AIG CEO Hancock To Resign As Icahn Supports Change In Leadership

Mar 9 2017 | 6:38pm ET

By Sweta Singh and Suzanne Barlyn (Reuters) - American International Group said on Thursday Chief Executive Peter Hancock will step down after the insurer's widening losses stung investors, including billionaire Carl Icahn.

Hancock had faced questions about his ability to carry out a two-year turnaround plan that targets returning $25 billion to shareholders after AIG reported an unexpectedly large quarterly loss, mainly due to a $5.6 billion reserve charge to cover possible future claims.

AIG board members were frustrated by the fourth-quarter results, which included the second surprise charge in a row, people familiar with the matter said.

Icahn has argued that the largest U.S. commercial insurer should break in three in part to shed its "too big to fail" designation. AIG is one of the few insurers labeled by the U.S. government as being a significantly important financial institution (SIFI), which makes it subject to tougher capital requirements and supervision.

In January, AIG announced a deal to pay $9.8 billion to National Indemnity Co, a unit of Berkshire Hathaway to cover most of AIG's U.S. commercial long-tail exposures, or liabilities for claims that take a long time to be settled, for accidents that occurred in 2015 and prior.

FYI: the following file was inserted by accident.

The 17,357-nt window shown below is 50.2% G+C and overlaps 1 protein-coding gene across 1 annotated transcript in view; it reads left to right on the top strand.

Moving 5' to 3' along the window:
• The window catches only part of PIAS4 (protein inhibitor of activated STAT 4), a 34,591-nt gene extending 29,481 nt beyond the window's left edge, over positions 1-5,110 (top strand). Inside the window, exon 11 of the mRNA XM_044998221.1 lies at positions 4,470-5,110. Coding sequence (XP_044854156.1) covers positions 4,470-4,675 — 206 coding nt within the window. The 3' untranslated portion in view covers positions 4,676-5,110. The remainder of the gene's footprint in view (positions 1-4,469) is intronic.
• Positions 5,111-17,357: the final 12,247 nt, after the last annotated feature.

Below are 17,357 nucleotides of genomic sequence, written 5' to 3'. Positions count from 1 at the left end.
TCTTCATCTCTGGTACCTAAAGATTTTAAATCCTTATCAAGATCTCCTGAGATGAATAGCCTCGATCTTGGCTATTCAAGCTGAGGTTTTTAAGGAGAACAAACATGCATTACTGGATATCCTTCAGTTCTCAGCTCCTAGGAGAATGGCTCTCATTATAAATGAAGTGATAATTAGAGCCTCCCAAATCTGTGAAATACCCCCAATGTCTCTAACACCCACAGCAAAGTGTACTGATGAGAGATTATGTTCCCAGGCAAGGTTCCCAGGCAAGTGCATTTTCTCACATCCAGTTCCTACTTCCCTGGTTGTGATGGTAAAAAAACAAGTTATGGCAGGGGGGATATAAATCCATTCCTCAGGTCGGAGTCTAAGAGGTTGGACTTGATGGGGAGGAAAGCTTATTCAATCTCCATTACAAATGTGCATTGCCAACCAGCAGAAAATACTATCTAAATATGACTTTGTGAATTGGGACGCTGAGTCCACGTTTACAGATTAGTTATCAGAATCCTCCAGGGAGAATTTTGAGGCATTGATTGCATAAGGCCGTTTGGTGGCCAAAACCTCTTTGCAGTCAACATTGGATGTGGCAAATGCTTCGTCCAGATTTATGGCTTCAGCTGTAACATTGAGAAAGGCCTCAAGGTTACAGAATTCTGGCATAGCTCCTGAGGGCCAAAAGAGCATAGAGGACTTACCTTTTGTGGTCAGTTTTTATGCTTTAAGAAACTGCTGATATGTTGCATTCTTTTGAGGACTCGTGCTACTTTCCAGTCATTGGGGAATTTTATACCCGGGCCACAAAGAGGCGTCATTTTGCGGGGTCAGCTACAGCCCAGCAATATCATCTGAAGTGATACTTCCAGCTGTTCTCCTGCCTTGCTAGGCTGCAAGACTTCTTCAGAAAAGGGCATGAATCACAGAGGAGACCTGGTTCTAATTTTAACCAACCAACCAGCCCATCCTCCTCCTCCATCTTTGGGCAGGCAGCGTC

While that deal curbed the insurer's risk exposure, it also triggered the surprise charge that vexed AIG's board.

Hancock, who has been at the helm for more than two years, will remain CEO until a successor is named, the company said in a statement.

Tensions between Hancock and Icahn began to mount after the CEO rebuffed the activist investor's proposals, which also included extensive cost cutting. Icahn had threatened a proxy fight.

"We fully support the actions taken today by the board of AIG," Icahn tweeted on Thursday.

Icahn is AIG's fourth-largest investor with a 4.7 percent stake in the company. Samuel Merksamer, who represents Icahn on AIG's board and several others, exited the activist investor's firm in December. Merksamer, however, continues to serve as Icahn's representative.

Hancock said in a statement on Thursday that he could not continue in his role without "wholehearted shareholder support."

AIG's shares were up 0.9 percent at $64 in early trading.

Hancock is AIG's fifth chief executive since Maurice "Hank" Greenberg was ousted in 2005. Of those, Robert Benmosche, who took charge in 2009, ran the company for the longest stint, until Hancock took over in 2014.

Bowing to pressure from Icahn and hedge fund manager John Paulson, AIG unveiled its turnaround plan last year, but those efforts fell short.

Under Hancock's tenure, AIG completed or announced 17 deals to reduce assets collectively valued at over $13 billion. But even so, its shares are trading at 83 percent of book value and the company's net loss widened to $3.04 billion in the fourth quarter from $1.84 billion a year earlier.

Hancock had said the so-called SIFI designation targeted by Icahn was not a big concern.

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